Office 365 vs. Google Apps: The InfoWorld review
With Office 365 now available in final form, here's what you need to know to decide if Office 365 or Google Apps (or neither) is right for your organizationFollow @woodyleonhard
By contrast, the Google Apps admin options are sparse but well put together. The re-entrant wizard makes a big difference. Google doesn't touch Active Directory or any of the other complex server functions.
I give Office 365 a 7 for its admin tools and Google Apps a 9, but note that Google's job is much, much simpler. There just isn't that much a Google Apps admin has to do -- or can do, depending on how you look at it.
Value: Investment vs. impulse buy
Google Apps runs $5 per user per month, with no contract required. If you want to pay for a year in advance, it's $50 a head. If you have 10 or fewer email addresses to shepherd, you can get the basic Google Apps package free. The other Google products that I mention in the Features section are all free, all the time.
In the Microsoft tradition, Office 365 pricing is complex, even Byzantine. You can see some of the details in Microsoft's Office 365 Fact Sheet (Word file), but to see all of the options, you need to wade through the Subscription Plans site. At the risk of oversimplifying, prices range from $10 per user per month for bare-bones support with no Office license to $27 per user per month for the works.
I give Google a 9 for value. Office 365's value depends in no small part on whether you need or want to include Office Professional Plus 2010 licenses with the bundle. Assuming your company already has seat licenses for Office, I give Microsoft a 7, but if Microsoft offers you a rebate or discount for your current licenses, the equation changes considerably.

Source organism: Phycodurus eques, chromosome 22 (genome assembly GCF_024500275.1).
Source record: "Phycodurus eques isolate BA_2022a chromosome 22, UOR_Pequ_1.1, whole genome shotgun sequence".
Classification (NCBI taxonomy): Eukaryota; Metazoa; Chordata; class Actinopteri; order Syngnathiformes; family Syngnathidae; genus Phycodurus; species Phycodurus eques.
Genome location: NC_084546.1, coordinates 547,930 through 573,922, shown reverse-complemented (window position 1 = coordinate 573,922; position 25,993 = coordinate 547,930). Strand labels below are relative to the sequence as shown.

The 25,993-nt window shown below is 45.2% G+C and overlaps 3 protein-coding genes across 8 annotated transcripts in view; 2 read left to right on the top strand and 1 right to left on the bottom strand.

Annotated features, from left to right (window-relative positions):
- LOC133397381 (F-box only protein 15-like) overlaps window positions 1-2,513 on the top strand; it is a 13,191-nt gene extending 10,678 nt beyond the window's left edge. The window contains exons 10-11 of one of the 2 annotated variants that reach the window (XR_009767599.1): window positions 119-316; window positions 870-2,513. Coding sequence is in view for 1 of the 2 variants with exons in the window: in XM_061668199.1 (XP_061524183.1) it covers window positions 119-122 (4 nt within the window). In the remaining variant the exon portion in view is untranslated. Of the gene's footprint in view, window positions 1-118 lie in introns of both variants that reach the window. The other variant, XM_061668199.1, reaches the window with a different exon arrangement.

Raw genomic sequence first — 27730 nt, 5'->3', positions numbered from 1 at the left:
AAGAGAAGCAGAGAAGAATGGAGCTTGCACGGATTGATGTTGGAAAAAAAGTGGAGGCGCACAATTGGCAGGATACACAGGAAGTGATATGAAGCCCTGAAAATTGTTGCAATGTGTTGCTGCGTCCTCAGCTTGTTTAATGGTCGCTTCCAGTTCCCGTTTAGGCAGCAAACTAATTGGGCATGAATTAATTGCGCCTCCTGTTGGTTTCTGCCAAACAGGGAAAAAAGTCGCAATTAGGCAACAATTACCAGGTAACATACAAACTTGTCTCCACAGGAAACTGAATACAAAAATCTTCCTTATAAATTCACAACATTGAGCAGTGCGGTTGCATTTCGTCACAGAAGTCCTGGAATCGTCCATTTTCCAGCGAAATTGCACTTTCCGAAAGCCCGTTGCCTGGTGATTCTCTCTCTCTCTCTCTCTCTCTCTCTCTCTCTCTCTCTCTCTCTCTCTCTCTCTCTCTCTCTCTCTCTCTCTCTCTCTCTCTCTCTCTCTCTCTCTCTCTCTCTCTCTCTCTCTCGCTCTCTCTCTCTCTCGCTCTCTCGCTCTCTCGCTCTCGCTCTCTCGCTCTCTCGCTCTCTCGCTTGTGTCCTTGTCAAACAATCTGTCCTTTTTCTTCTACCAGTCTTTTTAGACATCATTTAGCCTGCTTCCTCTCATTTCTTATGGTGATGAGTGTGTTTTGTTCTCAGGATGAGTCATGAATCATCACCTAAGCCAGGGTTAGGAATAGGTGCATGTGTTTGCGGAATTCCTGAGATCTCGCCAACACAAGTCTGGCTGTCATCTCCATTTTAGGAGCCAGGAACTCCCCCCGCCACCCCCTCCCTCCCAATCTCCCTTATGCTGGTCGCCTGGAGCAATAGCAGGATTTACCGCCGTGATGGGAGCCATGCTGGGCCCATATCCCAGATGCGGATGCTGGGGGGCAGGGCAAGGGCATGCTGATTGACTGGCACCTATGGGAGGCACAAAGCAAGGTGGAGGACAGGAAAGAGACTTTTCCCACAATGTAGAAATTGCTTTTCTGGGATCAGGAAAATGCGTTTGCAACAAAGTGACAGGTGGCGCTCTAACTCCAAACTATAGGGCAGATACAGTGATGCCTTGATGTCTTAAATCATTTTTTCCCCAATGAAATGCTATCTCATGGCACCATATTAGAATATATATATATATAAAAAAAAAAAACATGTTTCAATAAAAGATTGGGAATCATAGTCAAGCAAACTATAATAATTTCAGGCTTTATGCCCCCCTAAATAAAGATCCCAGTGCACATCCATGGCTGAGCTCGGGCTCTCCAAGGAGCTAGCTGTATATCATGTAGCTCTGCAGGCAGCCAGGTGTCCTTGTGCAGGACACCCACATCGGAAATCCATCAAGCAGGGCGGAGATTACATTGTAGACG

Reliability: The uptime factor
One final point didn't make it into the numerical comparison charts: reliability. Whereas Google has been offering Google Apps in various versions since 2006, Microsoft is trying to present Office 365 as a completely new system. Certainly one of the reasons for Microsoft's fresh new face is that 365's predecessor, BPOS, has achieved no small amount of notoriety for its reliability record -- or lack thereof.
Last year, BPOS crashed for protracted periods of time on Aug. 23, Sept. 3, and Sept. 7. In response, Microsoft apologized, starting a new service called the Microsoft Online Service Health Dashboard that's supposed to keep customers advised on outages. Two problems: The Dashboard is visible only to paying BPOS customers, and it doesn't work when you need it the most.
BPOS went down at least three times last month. During those three outages, the Health Dashboard was useless. Worse than useless: It reported no problems, while there clearly were extensive outages. On June 22 -- yes, just last week -- BPOS went down again. At the same time, the Health Dashboard stopped working altogether.
In response to the latest debacle, the MSOnline group tweeted, "O365 should provide a more stable service. It is built from ground up new and reports and expectations are very good." There was no mention of the lapses with the Health Dashboard.